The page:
The philosopher Marcus Tullius Cicero once said, “The life of the dead is set in the memory of the living.” Anybody who has lost someone dear to them can attest to that.
The deceased’s actions while alive, whether positive or negative, leave an impression that lasts a lifetime. Few people, however, have such a positive impact on others that they leave behind a legacy that extends far beyond the grave. Brandon Key was one of those lucky few.
“He was very charismatic,” said Ryan C. George, SGA Vice President and Key’s freshman year roommate. “He was confident and was someone that loved his [Morehouse] brothers unconditionally.”
Key was a student at Morehouse College from Nashville, Tenn., whose passing in January of 2015 rocked the Atlanta University Center community to the core. Majoring in engineering, Key had a unique passion for learning. In addition to being an excellent student, Key played defensive end on the Morehouse College Maroon Tigers football team.
“Everyone knew Brandon,” George said. “Everyone knew Brandon as someone you could always talk to, do homework with, and go out on the weekends with. He was someone who was very approachable and that you always wanted to be around.”
In the beginning of September, four of Key’s hometown friends partnered with the Community Foundation of Middle Tennessee (CFMT) to create the Brandon Key Scholarship Fund.
According to the foundation’s website, the fund will benefit students in Middle Tennessee who embody Key’s most notable characteristics and plan to attend an accredited college or university immediately following their senior year. Preference will be given to those planning to attend a Historically Black College or University.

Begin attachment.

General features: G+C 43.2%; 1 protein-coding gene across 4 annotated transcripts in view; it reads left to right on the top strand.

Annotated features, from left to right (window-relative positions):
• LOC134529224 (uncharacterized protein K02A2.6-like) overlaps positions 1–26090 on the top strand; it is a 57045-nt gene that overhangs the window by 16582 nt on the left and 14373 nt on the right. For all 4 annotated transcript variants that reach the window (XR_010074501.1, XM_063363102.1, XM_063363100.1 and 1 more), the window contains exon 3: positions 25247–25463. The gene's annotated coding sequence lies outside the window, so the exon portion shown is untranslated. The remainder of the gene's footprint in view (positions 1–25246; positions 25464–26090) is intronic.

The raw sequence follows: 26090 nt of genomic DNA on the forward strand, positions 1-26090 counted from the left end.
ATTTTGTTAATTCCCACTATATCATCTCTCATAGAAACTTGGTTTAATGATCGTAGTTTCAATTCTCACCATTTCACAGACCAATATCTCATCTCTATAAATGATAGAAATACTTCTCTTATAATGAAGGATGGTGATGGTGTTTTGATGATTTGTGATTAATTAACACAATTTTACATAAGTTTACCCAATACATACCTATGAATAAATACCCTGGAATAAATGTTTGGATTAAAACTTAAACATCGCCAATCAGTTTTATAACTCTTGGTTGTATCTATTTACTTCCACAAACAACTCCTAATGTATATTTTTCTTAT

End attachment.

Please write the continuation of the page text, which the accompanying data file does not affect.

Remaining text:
“[The scholarship fund] was created in memory of Brandon because of his commitment to the community, volunteering for different causes, being an outstanding athlete in high school and a distinguished man of Morehouse,” said Pat Cole, the Scholarship and Tip Coordinator for the CFMT.
Despite being only a sophomore, Key was already one of the team’s vocal leaders. He brought his infectious charisma to the field and left a lasting impression on his younger teammates, especially fellow defensive end Voris Bryant.
“He always brought a positive vibe to practice,” Bryant said. “On the days that practice would get difficult, he made it easier by making you laugh.”
For Bryant, Key helped ease his transition into a new position. Despite being recruited as a linebacker, Bryant is now a second-year starter at defensive end thanks to Key.
“My freshman year, I was new to the defensive end position, and from time to time, he would try to show me certain moves that would help and give me words of encouragement,” Bryant said.
As the class of 2017 begins preparing for graduation, they should not weep at the loss of Key; rather, they should cherish their memories and feel fortunate enough to have experienced his presence.
“Brandon was really huge on education,” George said. “He was extremely smart and one thing that Brandon would definitely want is for someone else to be able to get an education in his honor.”
Although the fund functions to preserve his legacy for years to come, the best way to pay homage to Brandon is in everyday life. Be kinder. Brighten someone’s day with a compliment. Most importantly; however, cherish each day as if it is the last.
C. Isaiah Smalls, II